None of us wants to go to the Emergency Room, but Tuesday night I was pretty sure I should. A sore erupted on the edge of my Port-a-Cath. That's not just unsightly. The catheter could take the infection straight into my bloodstream. I've been septic before and don`t want to risk it again. (Can you guess I spent some time with Dr. Google while waiting for a home care nurse to return my call?)
I have had persistent bruising at my port site, particularly to one side. It just wouldn't disappear between treatments, which are every three weeks. In fact, at my last treatment, I'd discussed it with my chemo nurse. She didn't have any advice for me. Earlier this week, I noticed that there seemed to be a small sore over the bruised area. I showed it to my Sweetie and we both said "hmm?" We were on our way to Montreal for a short visit and thought nothing more of it. Then when we returned to Ottawa I took a closer look at it after getting out of the shower. It was now clearly infected. The home care nurse wasn't sure what to make of it and wouldn't be able to see me until midnight or later. I called my family doctor's after-hours service and that nurse was more definitive: I should have a doctor examine it within the next four hours. Great.
We asked my daughter to hastily repack her backpack for a spur of the moment sleepover at my mom's and off we went to the hospital. Four hours later, the ER doctor assured me that I had no signs of sepsis, but certainly needed antibiotics, starting with an immediate double dose. He also suggested I give the Cancer Centre a look at it the following day. The nurse dressed the wound with antibiotic cream and gave me enough Cloxacillin that we didn't have to stop at the pharmacy on the way home. Instead we were allowed a few hours of sleep.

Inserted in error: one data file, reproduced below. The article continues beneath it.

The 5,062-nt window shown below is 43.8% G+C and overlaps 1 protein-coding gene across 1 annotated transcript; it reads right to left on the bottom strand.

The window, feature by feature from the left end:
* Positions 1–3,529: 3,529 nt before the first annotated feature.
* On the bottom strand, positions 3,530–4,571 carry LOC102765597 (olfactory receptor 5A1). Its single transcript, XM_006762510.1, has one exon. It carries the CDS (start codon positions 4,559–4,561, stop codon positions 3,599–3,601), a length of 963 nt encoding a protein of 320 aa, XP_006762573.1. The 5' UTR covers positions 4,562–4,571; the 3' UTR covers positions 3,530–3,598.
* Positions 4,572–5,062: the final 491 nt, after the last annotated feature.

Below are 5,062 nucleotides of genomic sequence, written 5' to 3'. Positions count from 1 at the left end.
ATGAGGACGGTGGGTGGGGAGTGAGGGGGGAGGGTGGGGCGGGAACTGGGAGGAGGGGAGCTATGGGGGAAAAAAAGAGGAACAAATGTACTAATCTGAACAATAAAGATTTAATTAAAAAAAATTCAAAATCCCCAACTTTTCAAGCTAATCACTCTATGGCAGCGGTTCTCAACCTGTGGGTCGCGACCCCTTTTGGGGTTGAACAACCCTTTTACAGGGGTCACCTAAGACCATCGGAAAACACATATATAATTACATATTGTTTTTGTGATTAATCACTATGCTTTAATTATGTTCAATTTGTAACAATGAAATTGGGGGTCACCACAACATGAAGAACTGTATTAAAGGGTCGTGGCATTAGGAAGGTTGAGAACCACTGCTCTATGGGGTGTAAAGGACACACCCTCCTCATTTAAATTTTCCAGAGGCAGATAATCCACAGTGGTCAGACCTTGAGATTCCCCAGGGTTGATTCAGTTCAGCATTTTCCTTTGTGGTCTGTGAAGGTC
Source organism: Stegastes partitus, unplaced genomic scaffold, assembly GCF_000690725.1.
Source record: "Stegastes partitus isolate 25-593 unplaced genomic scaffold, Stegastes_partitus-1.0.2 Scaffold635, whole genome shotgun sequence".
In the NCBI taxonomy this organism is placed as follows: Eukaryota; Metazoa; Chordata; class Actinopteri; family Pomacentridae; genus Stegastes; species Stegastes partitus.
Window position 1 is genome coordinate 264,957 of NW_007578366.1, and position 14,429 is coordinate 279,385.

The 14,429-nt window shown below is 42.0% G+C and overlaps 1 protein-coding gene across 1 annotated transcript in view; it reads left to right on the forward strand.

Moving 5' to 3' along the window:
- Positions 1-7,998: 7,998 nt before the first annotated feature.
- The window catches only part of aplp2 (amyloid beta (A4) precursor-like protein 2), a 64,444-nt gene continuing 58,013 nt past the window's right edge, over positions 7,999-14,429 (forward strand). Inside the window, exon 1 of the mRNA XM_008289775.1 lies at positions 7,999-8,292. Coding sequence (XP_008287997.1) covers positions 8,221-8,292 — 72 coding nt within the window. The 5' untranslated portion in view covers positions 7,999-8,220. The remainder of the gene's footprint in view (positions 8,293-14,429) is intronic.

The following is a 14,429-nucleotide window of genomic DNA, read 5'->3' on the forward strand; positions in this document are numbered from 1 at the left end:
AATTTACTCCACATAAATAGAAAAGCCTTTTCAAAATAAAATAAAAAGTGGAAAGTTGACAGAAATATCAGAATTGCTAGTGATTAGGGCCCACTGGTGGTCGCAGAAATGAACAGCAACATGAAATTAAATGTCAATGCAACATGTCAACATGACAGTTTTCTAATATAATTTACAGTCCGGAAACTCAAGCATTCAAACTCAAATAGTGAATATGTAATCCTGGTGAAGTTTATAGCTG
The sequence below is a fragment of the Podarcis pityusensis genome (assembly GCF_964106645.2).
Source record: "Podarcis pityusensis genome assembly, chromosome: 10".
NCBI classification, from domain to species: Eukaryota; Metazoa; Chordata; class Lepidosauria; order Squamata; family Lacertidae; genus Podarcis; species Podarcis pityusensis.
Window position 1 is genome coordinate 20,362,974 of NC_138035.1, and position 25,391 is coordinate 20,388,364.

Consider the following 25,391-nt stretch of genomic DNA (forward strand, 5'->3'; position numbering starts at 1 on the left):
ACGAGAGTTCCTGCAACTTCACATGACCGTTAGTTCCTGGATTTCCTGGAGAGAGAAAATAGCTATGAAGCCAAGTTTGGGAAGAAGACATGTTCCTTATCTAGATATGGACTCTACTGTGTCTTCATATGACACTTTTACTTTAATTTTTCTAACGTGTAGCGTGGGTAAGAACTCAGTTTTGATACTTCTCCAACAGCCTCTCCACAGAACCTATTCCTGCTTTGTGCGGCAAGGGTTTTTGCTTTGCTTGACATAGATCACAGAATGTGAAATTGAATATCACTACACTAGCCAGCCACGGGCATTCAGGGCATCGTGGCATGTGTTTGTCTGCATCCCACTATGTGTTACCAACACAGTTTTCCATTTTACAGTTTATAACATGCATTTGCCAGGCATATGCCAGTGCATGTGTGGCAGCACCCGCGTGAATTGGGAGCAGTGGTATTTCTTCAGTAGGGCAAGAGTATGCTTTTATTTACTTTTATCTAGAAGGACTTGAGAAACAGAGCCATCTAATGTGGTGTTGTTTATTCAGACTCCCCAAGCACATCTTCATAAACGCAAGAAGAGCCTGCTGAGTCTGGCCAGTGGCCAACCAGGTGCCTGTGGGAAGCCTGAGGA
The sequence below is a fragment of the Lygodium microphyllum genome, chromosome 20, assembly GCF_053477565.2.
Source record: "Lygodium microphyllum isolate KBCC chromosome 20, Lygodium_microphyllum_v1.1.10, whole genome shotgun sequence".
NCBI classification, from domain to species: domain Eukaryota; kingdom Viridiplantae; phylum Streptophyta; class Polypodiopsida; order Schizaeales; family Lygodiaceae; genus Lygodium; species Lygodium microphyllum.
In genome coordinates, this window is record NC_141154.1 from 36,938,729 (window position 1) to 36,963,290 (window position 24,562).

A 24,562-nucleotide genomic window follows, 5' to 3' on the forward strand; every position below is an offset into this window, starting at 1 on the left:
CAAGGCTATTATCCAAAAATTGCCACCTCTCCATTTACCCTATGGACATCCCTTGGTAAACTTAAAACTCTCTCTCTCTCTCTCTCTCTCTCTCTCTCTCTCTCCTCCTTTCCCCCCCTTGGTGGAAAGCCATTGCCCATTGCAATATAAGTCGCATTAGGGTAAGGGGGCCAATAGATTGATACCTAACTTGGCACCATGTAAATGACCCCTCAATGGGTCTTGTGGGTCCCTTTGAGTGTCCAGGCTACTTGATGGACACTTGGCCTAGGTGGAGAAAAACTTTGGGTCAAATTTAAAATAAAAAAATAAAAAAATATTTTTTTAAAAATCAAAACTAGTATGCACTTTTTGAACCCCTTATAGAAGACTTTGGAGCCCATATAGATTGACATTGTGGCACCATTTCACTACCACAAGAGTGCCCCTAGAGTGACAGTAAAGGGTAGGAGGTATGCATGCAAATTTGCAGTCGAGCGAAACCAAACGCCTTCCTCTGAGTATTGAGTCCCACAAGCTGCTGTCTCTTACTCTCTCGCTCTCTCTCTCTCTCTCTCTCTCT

The next day, my Patient Designated Nurse put me in touch with Sheryl of the hospital's Port Team. She was able to meet with my when I came early for an unrelated specialist appointment (verdict of that after three months and two hours of waiting: no hip surgery). Sheryl has arranged for daily nursing to change the wound dressing. And she broke the news that my Port-a-Cath probably needs to come out. I now have an appointment next Tuesday to have it examined. It sounds like the infection needs to have subsided before they will risk the surgery. Whether they will put a new port in at the same time, I don't know. All I can tell you is that I`ve learned a few things in my ten months with my Port-a-Cath:
- The ones on the left side have more problems.
- Bruising isn't normal.
- And sometimes they erode the skin over top them.